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  • Baby Boomers: Be Aware of Your Risk for Hepatitis C

Published on April 01, 2014

Baby Boomers: Be Aware of Your Risk for Hepatitis C

 

SIOUX FALLS (April 1, 2014) – Dealing with many unexplained symptoms, Brenda Faulds of Sioux Falls went to her family practitioner for a wellness checkup, and found it hard to believe what was really wrong with her.

“My liver enzymes were elevated, and more lab tests showed that I had hepatitis C. I was in disbelief,” says Brenda, who doesn’t know how she contracted the virus, other than the fact that she works as a nurse and may have come into contact with infected blood earlier in her career.

Brenda is one of the “lucky ones.” “You can go through your life and never know you have hepatitis C, but you might not be that lucky. It can cause cancer or cirrhosis, and you can die from it,” Brenda says. Thankfully, Brenda’s infection could be treated before it caused deadly damage.

“The fact is that hepatitis C is a killer, as a cause of liver failure and liver cancer. We see the story repeated again and again,” said Dr. Hesham Elgouhari, Hepatologist with Avera Medical Group Liver Disease Sioux Falls.

The Centers for Disease Control has recognized the risk, and recommends that all people within the Baby Boomer generation be tested once for hepatitis C. People born between 1945 and 1965 are five times more likely to be infected with hepatitis C than other population groups. Baby Boomers are believed to have become infected in the 1970s and 1980s when rates of hepatitis C were the highest. More than 75 percent of adults with hepatitis C are members of the Baby Boomer generation, and most don’t know they are infected.  Since chronic hepatitis C can go unnoticed for up to several decades, Baby Boomers could be living with an infection that occurred many years ago.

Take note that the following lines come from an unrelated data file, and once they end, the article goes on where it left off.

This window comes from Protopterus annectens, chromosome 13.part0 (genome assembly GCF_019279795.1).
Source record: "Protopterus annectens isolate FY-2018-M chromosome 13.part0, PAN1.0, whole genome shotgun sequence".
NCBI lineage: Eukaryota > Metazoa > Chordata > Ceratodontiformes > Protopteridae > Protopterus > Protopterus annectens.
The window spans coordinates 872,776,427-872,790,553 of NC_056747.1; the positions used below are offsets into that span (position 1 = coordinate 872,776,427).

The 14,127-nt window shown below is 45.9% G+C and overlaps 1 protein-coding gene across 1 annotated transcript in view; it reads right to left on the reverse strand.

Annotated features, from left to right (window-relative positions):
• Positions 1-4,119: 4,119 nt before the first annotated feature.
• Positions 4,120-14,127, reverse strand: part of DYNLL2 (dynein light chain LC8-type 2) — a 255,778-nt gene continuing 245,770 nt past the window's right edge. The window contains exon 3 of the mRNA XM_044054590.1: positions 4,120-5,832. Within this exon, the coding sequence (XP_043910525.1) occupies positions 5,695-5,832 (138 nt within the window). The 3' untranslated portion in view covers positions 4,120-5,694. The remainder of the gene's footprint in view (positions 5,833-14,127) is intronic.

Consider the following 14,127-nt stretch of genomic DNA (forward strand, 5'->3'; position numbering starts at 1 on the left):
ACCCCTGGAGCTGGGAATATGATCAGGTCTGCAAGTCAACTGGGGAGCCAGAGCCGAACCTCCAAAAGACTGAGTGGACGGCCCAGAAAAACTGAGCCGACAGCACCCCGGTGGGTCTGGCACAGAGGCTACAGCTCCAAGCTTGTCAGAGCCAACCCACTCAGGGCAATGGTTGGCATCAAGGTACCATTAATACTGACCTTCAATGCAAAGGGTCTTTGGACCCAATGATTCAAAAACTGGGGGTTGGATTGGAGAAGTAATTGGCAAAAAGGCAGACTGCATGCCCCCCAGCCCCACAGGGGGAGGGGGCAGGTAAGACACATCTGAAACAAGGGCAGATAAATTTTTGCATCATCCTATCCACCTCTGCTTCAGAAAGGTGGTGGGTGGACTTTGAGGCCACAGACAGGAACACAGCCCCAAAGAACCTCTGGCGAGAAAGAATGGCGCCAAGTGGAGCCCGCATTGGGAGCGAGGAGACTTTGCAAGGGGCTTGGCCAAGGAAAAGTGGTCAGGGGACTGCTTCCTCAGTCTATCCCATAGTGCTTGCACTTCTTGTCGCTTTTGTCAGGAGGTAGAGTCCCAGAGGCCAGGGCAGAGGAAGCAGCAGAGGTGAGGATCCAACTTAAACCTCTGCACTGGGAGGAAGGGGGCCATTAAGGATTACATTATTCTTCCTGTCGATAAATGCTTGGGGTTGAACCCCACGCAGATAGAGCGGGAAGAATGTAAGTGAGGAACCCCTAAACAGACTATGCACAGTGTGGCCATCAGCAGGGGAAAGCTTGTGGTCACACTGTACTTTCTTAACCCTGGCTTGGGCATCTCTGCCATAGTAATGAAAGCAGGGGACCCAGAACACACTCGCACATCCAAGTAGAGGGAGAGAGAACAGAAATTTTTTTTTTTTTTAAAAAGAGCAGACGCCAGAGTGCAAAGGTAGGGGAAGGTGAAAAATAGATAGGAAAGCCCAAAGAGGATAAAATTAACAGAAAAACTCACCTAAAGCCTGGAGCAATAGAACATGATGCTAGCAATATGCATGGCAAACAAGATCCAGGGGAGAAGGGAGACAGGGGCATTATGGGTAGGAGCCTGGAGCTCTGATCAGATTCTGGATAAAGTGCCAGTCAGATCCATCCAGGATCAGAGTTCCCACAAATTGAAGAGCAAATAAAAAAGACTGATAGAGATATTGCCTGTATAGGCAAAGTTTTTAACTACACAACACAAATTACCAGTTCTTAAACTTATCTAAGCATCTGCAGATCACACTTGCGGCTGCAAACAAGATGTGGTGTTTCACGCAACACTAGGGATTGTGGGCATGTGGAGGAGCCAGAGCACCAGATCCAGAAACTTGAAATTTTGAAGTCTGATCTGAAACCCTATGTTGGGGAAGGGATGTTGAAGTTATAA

Hepatitis C is primarily spread through contact with blood from an infected person. Possible ways of infection include receiving contaminated blood and blood products before widespread screening of the blood supply began and universal precautions were adopted in 1992, or injecting drugs, even if only once in the past.

“Yet the recommendation to be screened does not depend upon past risky behavior or risk factors. It depends on age. All Baby Boomers should be tested,” Dr. Elgouhari said.

For patients who test positive for the virus, treatment is becoming easier. Two decades ago, treatment involved an injection three times a week, with or without oral medications, for one year, and chance of cure was 10 to 15 percent.

Today, the disease can be treated with oral medication for 12 weeks, with or without an injection, and patient response to this treatment is up to 95 percent.

“Pharmaceutical company researchers have been working on drugs to fight hepatitis C, and there has been tons of innovation with new medications,” Dr. Elgouhari said.

Now, researchers have arrived at a phenomenal landmark in the history of hepatitis C, with a treatment that involves pills only. “In certain circumstances, we can treat without interferon injections, protecting patients from adverse side effects, with very high efficacy and safety,” Dr. Elgouhari said.

Brenda was treated with a 12-week course that involved two newly-approved oral medications. Serious side effects are uncommon. Suffering from anemia, fatigue and insomnia, Brenda was among the rare patients who do have side effects. Yet her liver enzymes began to test normal after only two weeks, and continue to test normal – a very good sign that her infection is cured.

New drugs provide a 90-percent cure rate. “Hepatitis C is the only chronic viral illness that can be cured, unlike hepatitis B, HIV or herpes simplex,” Dr. Elgouhari said. These diseases can go into remission, but are never cured.

Getting tested for hepatitis C is as easy as asking for the blood test at your next wellness checkup. “If you have a risk factor for hepatitis C, including being a Baby Boomer, do not hesitate to get yourself checked – for you, your family and your loved ones,” Dr. Elgouhari said.